Technology platforms that have quickly become communications mainstays for organisations grappling with the Covid-19 lockdown should not be used as one-size-fits-all solutions, according to two tech leaders.
In a recent blog (The HR Director, 23 April 2020), Ab Banerjee – CEO of team-rating and feedback tool ViewsHub – points out that, as popular as they are, synchronised meeting services such as Zoom, Google Hangouts and Microsoft teams have their drawbacks. “In a bid to compensate for the loss of everyday informal interaction,” he writes, “managers and co-workers often lean towards having more phone calls, scheduling more frequent videoconferences, and sending more emails.
“All of a sudden, momentary and informal discussions in the office have escalated into regular, lengthy video seminars involving multiple team members and often with no guarantee employees will gain the knowledge they’re looking for. Communication overloads. Productivity slumps.”
Banerjee thinks that platforms such as Zoom “are effective for brainstorming sessions and formal business meetings, but they shouldn’t be relied upon as an effective forum for receiving feedback and performance assessment. Not everything you see on people’s faces is necessarily easy to interpret.”
In a similar piece (Quartz at Work, 14 April 2020) Darren Chait – co-founder of meeting-notes software firm Hugo – says that frequent, synchronous meetings among remote teams can be as disruptive as an excess of meetings in a physical setting. “Working from home should not be cause for more meetings,” he writes. “Applying a simple ‘when to meet’ framework can slash the number of hours competing with productive time, and lead to meetings being reserved for a specific way of working that truly needs everyone’s attention. Count the number of internal meetings you and your team are attending this week and ask yourself what is left when you remove the updates, reviews, syncs and discussions?”
Chait argues: “Asynchronous collaboration embodies ways of working where we don’t need each other’s focus at the exact same time … The idea that collaboration requires everyone involved to simultaneously be available is antiquated.”
In the current era of mass team dispersion, it is impossible for a member of staff to have a quick work with a manager in a corridor and ask for a refresher on complex instructions. Instead, an entirely new meeting has to be scheduled. So, how should remote teams make the best use of available communication tools to ensure that everybody understands what needs to be achieved, but no one feels overloaded?
The Institute of Leadership & Management’s head of research, policy and standards Kate Cooper says: “When teams move from physical to remote working, one factor that can lead them into the woods is how cheap and easy it is to include everyone. As there’s no need for any member of staff to travel anywhere, the temptation to just run a finger down the list and say, ‘Oh, they can come… and they can come, too…’ and keep filling out the roster, is very strong. And what we’re forgetting here is that firstly, it’s more difficult to communicate in a videoconferencing scenario in any case, and secondly, you can’t be effective as a leader if the meeting is overstuffed.”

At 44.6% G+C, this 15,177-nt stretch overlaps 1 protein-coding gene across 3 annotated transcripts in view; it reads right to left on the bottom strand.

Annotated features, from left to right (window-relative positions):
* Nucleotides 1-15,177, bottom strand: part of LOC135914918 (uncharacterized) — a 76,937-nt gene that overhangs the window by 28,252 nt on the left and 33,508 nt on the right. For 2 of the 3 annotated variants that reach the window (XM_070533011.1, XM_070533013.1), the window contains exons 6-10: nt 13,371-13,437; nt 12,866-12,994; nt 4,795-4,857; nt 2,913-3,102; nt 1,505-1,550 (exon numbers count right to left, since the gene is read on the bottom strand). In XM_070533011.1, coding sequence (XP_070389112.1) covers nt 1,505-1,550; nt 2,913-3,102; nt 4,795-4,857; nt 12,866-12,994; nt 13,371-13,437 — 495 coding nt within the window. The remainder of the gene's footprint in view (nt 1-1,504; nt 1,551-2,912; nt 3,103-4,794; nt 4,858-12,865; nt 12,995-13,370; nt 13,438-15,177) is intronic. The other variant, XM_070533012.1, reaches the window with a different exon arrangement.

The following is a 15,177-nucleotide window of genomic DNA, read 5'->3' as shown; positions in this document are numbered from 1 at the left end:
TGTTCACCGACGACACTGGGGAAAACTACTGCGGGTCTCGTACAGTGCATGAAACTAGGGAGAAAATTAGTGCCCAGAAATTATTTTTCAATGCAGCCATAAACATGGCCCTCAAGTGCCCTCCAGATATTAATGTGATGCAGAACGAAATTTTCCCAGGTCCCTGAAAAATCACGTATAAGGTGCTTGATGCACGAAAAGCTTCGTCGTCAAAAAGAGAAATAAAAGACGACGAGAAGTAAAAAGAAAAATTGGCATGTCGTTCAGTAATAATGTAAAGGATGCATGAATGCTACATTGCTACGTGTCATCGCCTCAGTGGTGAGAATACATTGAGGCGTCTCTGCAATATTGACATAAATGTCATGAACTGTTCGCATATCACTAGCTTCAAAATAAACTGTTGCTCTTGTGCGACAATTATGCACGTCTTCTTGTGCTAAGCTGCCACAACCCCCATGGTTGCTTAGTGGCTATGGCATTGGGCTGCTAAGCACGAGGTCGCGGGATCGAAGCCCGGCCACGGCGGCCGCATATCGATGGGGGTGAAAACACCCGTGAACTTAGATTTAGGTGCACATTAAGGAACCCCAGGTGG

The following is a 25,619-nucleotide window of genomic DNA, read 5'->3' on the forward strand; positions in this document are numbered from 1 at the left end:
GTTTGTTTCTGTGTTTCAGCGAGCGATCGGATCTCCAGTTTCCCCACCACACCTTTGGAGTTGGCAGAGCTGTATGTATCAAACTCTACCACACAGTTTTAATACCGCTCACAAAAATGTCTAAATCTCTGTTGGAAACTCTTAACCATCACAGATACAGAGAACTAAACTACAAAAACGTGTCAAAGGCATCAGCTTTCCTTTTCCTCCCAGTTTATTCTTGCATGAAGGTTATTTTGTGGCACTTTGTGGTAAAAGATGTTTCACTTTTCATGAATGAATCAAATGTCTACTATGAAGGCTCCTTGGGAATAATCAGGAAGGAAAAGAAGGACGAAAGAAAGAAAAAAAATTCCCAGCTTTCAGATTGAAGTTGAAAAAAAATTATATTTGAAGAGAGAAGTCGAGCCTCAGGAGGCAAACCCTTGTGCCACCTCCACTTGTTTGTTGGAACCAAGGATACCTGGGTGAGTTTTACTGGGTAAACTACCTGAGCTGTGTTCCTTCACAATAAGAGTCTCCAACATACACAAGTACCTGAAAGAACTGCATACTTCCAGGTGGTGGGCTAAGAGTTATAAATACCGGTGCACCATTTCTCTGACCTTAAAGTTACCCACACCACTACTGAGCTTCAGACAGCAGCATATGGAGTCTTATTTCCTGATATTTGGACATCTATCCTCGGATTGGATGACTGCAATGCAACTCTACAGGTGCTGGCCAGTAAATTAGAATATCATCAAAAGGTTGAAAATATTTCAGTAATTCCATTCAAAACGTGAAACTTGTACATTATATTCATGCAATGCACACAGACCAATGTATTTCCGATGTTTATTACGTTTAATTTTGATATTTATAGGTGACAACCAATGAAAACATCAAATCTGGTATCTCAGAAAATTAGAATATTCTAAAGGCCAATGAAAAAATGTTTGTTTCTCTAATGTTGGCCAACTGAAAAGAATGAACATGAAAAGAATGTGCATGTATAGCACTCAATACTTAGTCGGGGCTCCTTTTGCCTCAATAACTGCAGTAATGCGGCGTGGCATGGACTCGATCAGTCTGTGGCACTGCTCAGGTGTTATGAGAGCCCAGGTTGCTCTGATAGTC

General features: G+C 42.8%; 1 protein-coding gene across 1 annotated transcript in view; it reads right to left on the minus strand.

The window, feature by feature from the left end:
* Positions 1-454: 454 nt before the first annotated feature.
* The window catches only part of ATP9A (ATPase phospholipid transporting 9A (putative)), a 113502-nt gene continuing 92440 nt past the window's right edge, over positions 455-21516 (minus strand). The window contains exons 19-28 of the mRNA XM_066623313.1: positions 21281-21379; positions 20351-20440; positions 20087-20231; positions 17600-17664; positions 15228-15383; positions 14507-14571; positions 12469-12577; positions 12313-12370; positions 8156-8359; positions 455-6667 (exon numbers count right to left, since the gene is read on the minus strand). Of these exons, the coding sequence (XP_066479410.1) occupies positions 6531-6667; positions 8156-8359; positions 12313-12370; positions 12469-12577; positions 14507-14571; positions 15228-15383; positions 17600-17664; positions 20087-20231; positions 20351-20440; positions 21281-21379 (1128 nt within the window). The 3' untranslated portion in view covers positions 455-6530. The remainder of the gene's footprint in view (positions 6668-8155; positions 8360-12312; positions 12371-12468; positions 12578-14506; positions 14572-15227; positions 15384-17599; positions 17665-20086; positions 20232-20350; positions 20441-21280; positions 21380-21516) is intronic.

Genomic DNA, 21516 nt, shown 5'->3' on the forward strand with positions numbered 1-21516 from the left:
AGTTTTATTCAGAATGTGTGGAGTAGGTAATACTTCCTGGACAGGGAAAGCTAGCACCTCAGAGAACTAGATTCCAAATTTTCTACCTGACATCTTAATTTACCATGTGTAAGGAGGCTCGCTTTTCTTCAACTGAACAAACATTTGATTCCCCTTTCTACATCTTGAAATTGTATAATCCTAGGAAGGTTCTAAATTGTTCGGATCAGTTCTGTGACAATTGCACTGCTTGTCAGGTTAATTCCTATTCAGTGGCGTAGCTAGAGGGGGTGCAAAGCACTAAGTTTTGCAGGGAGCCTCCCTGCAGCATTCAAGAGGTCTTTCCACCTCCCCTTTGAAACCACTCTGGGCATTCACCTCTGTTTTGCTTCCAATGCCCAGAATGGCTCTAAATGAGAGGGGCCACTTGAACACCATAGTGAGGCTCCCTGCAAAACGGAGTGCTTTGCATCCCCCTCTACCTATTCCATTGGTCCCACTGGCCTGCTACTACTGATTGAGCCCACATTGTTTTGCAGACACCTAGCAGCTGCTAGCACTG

She notes: “You have to limit the number of people who are invited. If you apply the same discipline to online meetings that you would to discussions involving people who’d have to travel, you’d automatically find that you will have fewer people present. Five or six colleagues having an online conversation is probably about the maximum. If you have 12 or 15, quite a few of those individuals will be in attendance – but not actually participating. It’s also important to recognise that not everyone will be able to provide their best ideas in the moment, so yes – giving staff the scope to use asynchronous communication tools for floating out ideas that you can catch up on later in a live setting is very sensible.”
Cooper stresses: “We’re not about to sound a warning against videoconferencing – but it would certainly be helpful for leaders to revisit the basic principles of communication. How many people can we usefully talk to at the same time if we genuinely want their input? If all we want to do is tell them stuff – in the manner of a corporate, ‘town hall’ gathering – it could be hundreds. But if we want productive dialogue between the various people involved, we have to set a ceiling on numbers.”
She adds: “We also have to remember that concentration is much harder to maintain in an onscreen setting than it is in person. It’s not good for people’s physical or mental health to be staring at a screen for hours on end. So, let’s get good at best practices for working this way, rather than waiting to bump into communication obstacles on our way up the experience curve. That will cost us valuable time.”
For further insights on the themes raised in this blog, check out the Institute’s resources on running meetings